News Story

U.S. Supreme Court Accepts Case to Give 'Right-to-Work' to All Public Employees

Court could end compulsory union 'agency fee' payments for government workers

On the final day of its most recent session, the U.S. Supreme Court announced it will consider a labor law case that experts say could dramatically limit the power of government employee unions.

Friedrichs v. California Teachers Association was brought on behalf of 10 California public school teachers who sued for the right to leave their union and not still pay "agency fees." If the Supreme Court rules in their favor, it could have the same effect as extending right-to-work law protections to all public employees by invalidating the involuntary extraction of agency fees from worker paychecks. Previous decisions have recognized workers' right to not have union dues extracted, but agency fees are still allowed. These fees are typically 80 percent of the full dues payments.

Michigan's Mackinac Center Legal Foundation is among the organizations that filed an amicus brief in favor of the teachers.

“The significance of Friedrichs cannot be understated,” said F. Vincent Vernuccio, the director of labor policy at the Mackinac Center for Public Policy. “If the Supreme Court sides with the California teachers it could mean right-to-work for public employees across the country, protected by the First Amendment. Government unions in the remaining 25 states which allow unions to get workers fired for not paying them could no longer force public employees to support an organization they disagree with.”

Unions argue that without compulsory dues or fees, many workers will enjoy the benefits of union representation without paying for it. This is among complaints made by the Michigan Education Association against the right-to-work law enacted in Michigan in 2012. Union officials have used the term “freeloaders” to describe employees who stop paying dues or fees under right-to-work but don't want to be excluded from being covered under MEA contracts.

In 2013, Sen. Arlan Meekhof, R-West Olive, asked MEA spokesman Doug Pratt about this.

"Sometimes I've heard of people who want to leave the union [described as] as 'freeloader'," Meekhof said. "Is there contention by the MEA that you would wish to be relieved of representing those people who want to opt out of the union?"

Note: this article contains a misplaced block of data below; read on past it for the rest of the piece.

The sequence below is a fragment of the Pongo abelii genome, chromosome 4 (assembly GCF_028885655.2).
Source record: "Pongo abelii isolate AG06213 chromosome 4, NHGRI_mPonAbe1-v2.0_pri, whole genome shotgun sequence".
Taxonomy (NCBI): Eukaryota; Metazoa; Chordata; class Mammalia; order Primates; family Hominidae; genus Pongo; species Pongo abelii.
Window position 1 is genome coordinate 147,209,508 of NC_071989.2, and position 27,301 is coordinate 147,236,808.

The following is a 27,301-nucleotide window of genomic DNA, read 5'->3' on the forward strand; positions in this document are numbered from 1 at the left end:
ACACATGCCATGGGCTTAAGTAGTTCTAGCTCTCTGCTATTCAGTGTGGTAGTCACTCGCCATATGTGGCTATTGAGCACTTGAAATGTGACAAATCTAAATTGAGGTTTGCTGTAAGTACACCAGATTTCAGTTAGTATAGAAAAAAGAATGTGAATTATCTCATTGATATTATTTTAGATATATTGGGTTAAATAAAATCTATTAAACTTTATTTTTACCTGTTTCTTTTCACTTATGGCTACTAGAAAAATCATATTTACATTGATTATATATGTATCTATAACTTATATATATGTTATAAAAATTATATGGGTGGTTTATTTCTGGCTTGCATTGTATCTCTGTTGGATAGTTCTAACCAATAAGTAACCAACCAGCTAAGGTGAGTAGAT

Pratt answered, "No."

Lee Adler, who teaches public sector collective bargaining and labor law at Cornell University, pointed to the Supreme Court’s Harris vs. Quinn ruling in 2014. The Court ruled in a 5-4 decision that it was a violation of the First Amendment to allow unions to deduct fees from nonunion members.

“It is not often that the Court so quickly revisits an issue such as deduction of union dues from a worker’s pay, but they have done so here,” Adler said in an email. “It may mean that they wish to extend the Harris ruling which allowed workers to not pay partial union dues, or agency fee dues, to full-fledged teacher-employees. Such a ruling would financially harm public sector unions, America’s strongest unions. It would also be contrary to observations about the history of labor law in the U.S. made at oral argument by Justice Scalia and run counter to a decades-long consensus (and precedents) on the national balance crafted by the Court which shapes labor relations and dues paying in both sectors for employees and their unions.”

“Given the reasoning in Justice Alito’s Harris ruling and the Court’s own long-standing precedents, it will be very difficult for Justice Alito to get the five votes necessary for the Court to extend its view that dues paying by full-fledged union members (as opposed to the ‘provisional,' nonstate employees covered by the Harris decision) is constitutionally coercive and thus invalid.”

Michigan Capitol Confidential is the news source produced by the Mackinac Center for Public Policy. Michigan Capitol Confidential reports with a free-market news perspective.